WHAT IS A SAFE HARBOR 401(k) PLAN?
The Top Heavy, ADP, and ACP tests may be skipped for the year if the employer makes a “Safe Harbor” contribution of either:
- a matching contribution equal to 4% of an employee’s pay, or
- an employer contribution equal to 3% of an employee’s pay
The Safe Harbor contribution must be declared before the beginning of the plan year and must be in place for a minimum of three months during the year for new plans. All Safe Harbor contributions are immediately 100% vested. Learn more about Safe Harbor Plans here.
WHAT OTHER TESTS MUST BE RUN?
Maximum contribution limits: Each plan participant is limited to an annual contribution (personal contributions, matching contributions, and employer contributions) of the lower of $49,000 or 100% of pay. The $5,500 “catch up” contribution, and any rollover contributions that the employee makes to his/her account are not counted in this limit.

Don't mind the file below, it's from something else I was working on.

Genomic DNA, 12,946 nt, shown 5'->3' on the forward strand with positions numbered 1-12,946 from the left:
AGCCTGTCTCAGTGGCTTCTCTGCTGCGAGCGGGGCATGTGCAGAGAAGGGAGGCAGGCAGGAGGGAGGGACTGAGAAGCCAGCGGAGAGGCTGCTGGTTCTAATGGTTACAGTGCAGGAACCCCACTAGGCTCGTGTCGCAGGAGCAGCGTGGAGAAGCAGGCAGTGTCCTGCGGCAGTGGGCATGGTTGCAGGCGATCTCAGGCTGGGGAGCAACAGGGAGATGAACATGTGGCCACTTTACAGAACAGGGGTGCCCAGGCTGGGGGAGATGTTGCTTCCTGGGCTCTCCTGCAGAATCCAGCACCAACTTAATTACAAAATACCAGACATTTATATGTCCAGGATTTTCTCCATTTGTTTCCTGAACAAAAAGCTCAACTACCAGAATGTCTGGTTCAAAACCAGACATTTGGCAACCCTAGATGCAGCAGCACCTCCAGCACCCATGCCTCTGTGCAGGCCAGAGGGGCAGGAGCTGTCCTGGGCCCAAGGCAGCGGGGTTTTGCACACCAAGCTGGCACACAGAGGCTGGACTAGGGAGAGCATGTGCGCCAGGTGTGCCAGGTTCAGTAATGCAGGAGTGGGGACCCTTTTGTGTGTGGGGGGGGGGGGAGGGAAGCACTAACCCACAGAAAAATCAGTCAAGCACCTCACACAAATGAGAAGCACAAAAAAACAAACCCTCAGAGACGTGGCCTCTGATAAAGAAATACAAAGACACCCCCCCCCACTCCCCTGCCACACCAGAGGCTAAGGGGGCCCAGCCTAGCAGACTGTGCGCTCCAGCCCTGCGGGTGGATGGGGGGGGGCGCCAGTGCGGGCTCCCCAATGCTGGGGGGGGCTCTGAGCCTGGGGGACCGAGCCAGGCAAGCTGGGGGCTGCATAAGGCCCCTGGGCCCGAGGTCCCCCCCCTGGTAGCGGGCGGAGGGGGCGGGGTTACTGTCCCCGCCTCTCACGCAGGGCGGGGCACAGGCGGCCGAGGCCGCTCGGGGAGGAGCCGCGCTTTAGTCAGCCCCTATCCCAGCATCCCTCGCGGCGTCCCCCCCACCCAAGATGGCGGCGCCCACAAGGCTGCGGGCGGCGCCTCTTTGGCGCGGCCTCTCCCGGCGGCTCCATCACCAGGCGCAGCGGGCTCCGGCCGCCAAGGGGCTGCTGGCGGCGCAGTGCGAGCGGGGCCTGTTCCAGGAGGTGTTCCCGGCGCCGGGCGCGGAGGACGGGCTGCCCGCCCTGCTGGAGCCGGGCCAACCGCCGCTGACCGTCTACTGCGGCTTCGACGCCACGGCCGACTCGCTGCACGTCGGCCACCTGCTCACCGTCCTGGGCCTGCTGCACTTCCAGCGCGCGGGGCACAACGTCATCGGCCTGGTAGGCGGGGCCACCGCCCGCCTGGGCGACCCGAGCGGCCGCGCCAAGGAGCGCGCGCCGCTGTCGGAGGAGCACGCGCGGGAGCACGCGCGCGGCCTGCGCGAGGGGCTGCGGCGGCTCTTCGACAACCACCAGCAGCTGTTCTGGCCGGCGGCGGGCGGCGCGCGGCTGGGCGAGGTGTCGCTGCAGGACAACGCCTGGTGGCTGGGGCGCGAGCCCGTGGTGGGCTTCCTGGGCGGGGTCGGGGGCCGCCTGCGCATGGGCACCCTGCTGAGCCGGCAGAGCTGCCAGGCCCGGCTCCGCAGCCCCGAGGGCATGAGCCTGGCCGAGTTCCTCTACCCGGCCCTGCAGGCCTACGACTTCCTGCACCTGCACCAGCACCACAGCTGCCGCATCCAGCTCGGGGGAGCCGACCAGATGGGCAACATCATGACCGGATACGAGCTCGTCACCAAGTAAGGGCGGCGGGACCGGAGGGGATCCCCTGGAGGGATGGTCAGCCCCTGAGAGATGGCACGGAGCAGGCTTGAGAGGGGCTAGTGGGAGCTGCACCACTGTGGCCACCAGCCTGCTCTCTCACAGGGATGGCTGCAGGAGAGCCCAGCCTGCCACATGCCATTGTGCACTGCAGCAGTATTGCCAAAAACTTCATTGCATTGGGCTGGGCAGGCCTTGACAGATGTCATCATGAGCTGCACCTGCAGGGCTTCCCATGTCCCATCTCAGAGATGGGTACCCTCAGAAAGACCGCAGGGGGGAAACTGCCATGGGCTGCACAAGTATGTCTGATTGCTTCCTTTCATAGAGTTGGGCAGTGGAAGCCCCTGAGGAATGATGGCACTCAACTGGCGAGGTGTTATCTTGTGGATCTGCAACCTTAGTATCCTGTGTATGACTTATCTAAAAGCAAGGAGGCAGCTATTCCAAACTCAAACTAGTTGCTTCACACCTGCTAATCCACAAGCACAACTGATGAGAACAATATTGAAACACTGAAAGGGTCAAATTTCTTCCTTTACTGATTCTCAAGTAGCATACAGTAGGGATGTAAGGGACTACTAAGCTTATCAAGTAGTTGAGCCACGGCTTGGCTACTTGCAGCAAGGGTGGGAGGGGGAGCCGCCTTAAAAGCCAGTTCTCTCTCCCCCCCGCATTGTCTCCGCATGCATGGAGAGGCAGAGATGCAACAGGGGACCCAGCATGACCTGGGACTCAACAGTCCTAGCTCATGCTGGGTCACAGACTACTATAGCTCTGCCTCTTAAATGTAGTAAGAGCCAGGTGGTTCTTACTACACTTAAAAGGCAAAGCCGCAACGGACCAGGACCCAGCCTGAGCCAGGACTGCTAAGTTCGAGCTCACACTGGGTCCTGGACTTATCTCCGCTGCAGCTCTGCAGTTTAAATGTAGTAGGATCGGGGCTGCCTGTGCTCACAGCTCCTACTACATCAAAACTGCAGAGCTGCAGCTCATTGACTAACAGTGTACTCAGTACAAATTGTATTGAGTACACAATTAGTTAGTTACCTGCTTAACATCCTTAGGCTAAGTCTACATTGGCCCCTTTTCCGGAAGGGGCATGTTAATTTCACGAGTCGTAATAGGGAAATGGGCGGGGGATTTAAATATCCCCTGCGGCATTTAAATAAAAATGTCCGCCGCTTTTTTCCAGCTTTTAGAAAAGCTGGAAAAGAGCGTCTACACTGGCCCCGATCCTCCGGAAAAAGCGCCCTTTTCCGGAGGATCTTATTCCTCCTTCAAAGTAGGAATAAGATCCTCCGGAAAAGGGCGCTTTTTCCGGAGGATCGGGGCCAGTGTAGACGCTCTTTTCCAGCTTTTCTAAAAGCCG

Minimum coverage testing: The plan must be made available to most employees. Certain classes of employees may be excluded from eligibility (collectively bargained employees, employees who work overseas, etc.). Depending on the plan’s eligibility requirements, short-term or part-time employees may also be allowed to be excluded from participating.
In general, if all Highly Compensated Employees receive an employer contribution, at least 70% of Non-Highly Compensated Employees must also receive an employer contribution as well.
WHERE ARE THE PLAN CONTRIBUTIONS SENT?
There are a variety of options for managing funds within a 401(k) plan. Most mutual fund companies, insurance companies, brokerage houses, and banks have 401(k) products. Funds may be managed by professional money managers or by the plan participants themselves. Contact your favorite investment advisor and ask for a referral to someone who specializes in retirement plan asset management.